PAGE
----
After the Mars yard we had a whirlwind set of briefings from the media folks on what they do, how they work with the astronauts, and how they work with the media and the public.   Wow - they have a lot going on.   We were then shuttled off to a briefing with one of the lead JSC security folks on things we need to be generally aware of now that we are in the public's eye.   Unfortunately, there are some kooks out there that have an interest in the space program.   But, the good news is that the security folks (and their friends in public law enforcement) are definitely on top of things.

We started our afternoon with a briefing on lunar exploration given by John Young. For those that aren't up on all the Apollo astronauts, John Young is one of the ones that has been to the moon. He was also a Shuttle pilot, so he has been involved in the space program for a long time. He still works at JSC and is quite a character. That was a great briefing. Unfortunately, we followed the lunar exploration briefing with a briefing on the mailroom and supplies. As you might expect, that wasn't quite as interesting as the previous briefing. But, I'll be the first to admit, it was all important information.   We finished our day watching Kennedy Space Center (KSC) training videos. As far as I can tell there are about 800 million of them and they basically all say the same thing - dangerous stuff goes on there, get out of the buildings if the alarms go off, and read (and obey) all warning signs.   We have a lot more of them to watch before we can be badged for unescorted access at KSC. I guess there is no real rush to watch them all, but it will be nice when we are done with all of the videos.   I swear I think some of them are the same ones that I saw when I first started working at JSC 17 years ago.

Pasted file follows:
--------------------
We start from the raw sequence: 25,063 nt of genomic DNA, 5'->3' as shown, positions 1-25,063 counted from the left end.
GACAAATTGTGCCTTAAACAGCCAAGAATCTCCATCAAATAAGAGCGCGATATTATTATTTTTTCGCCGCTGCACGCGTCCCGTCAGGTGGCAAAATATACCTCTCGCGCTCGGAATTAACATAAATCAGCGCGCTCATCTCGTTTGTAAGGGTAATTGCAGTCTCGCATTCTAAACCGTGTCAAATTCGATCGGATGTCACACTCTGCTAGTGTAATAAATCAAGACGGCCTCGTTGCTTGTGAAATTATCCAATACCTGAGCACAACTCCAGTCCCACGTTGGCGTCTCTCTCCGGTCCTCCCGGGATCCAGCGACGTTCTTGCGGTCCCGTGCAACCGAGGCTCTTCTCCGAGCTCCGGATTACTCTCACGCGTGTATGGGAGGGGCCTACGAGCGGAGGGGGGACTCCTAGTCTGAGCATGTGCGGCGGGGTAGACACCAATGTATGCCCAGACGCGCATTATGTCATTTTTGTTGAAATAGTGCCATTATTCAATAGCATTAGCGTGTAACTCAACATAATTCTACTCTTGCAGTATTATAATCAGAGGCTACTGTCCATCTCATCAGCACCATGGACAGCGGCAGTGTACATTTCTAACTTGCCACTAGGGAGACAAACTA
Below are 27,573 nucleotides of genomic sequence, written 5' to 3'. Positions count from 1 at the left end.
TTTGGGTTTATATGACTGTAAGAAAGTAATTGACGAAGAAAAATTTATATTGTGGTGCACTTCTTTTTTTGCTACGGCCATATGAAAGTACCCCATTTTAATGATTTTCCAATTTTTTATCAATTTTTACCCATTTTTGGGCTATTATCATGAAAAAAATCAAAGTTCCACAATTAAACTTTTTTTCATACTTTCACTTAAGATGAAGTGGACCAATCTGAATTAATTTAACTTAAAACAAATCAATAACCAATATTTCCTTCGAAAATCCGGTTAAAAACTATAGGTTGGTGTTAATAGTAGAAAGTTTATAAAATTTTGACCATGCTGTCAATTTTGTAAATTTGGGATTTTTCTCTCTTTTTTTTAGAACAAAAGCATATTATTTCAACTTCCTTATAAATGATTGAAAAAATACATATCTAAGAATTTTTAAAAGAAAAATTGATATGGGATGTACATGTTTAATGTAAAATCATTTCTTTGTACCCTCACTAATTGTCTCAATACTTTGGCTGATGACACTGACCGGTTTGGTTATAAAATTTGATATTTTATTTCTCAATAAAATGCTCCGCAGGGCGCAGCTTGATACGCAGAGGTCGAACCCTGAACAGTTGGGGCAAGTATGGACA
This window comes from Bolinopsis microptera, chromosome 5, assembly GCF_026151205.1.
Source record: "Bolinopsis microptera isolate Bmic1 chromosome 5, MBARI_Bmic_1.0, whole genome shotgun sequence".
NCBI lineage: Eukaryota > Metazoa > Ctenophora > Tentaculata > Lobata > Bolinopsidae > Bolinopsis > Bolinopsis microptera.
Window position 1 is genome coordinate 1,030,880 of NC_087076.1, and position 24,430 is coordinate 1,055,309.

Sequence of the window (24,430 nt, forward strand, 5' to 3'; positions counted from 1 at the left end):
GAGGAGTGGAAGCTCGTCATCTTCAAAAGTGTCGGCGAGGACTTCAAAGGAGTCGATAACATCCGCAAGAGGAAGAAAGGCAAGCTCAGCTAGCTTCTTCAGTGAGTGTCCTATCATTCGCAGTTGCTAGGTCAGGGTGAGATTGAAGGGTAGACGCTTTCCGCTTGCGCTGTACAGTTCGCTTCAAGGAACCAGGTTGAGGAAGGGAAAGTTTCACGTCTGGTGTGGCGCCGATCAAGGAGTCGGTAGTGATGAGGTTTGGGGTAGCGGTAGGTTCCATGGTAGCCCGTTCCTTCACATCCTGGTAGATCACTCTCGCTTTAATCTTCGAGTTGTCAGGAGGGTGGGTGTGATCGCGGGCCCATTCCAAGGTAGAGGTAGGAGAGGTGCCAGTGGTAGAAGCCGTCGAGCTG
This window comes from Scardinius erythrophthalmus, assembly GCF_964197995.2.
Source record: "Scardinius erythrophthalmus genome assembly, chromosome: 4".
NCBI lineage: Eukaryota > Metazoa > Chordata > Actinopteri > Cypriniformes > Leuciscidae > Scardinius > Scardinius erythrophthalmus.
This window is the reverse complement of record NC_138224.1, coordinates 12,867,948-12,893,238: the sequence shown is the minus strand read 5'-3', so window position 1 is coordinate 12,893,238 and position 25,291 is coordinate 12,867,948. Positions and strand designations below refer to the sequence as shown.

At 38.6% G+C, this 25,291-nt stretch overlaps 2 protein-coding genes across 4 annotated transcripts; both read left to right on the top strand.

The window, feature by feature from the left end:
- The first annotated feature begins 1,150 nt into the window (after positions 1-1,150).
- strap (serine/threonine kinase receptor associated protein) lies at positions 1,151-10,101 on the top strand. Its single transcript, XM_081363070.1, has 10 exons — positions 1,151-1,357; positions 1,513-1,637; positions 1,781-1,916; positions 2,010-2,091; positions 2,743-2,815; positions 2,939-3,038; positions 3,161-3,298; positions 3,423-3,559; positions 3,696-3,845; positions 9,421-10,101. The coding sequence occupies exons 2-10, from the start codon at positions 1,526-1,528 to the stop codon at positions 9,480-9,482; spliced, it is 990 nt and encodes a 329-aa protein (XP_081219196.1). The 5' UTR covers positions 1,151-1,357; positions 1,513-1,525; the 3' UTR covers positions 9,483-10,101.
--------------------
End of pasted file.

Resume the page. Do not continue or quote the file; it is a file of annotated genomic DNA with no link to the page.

Wednesday was spouse day.   For those who had spouses who were available, they got to come with us on tours of various facilities at JSC. It was good for them to see where we would be working and spending so much of our time. We went to the control center, to the training facility where they have a lot of the high fidelity mock ups of the Shuttle and the Station, to the lab where virtual reality training is conducted, and to the Neutral Buoyancy Lab (NBL). The NBL is the giant pool where the space walks are trained.   The afternoon consisted of briefings, mainly for the spouses, on a whole variety of things - everything from the family support group to the rules, regulations and services at the flight medicine clinic to information on benefits to another security briefing. I think I was "briefinged" out after that.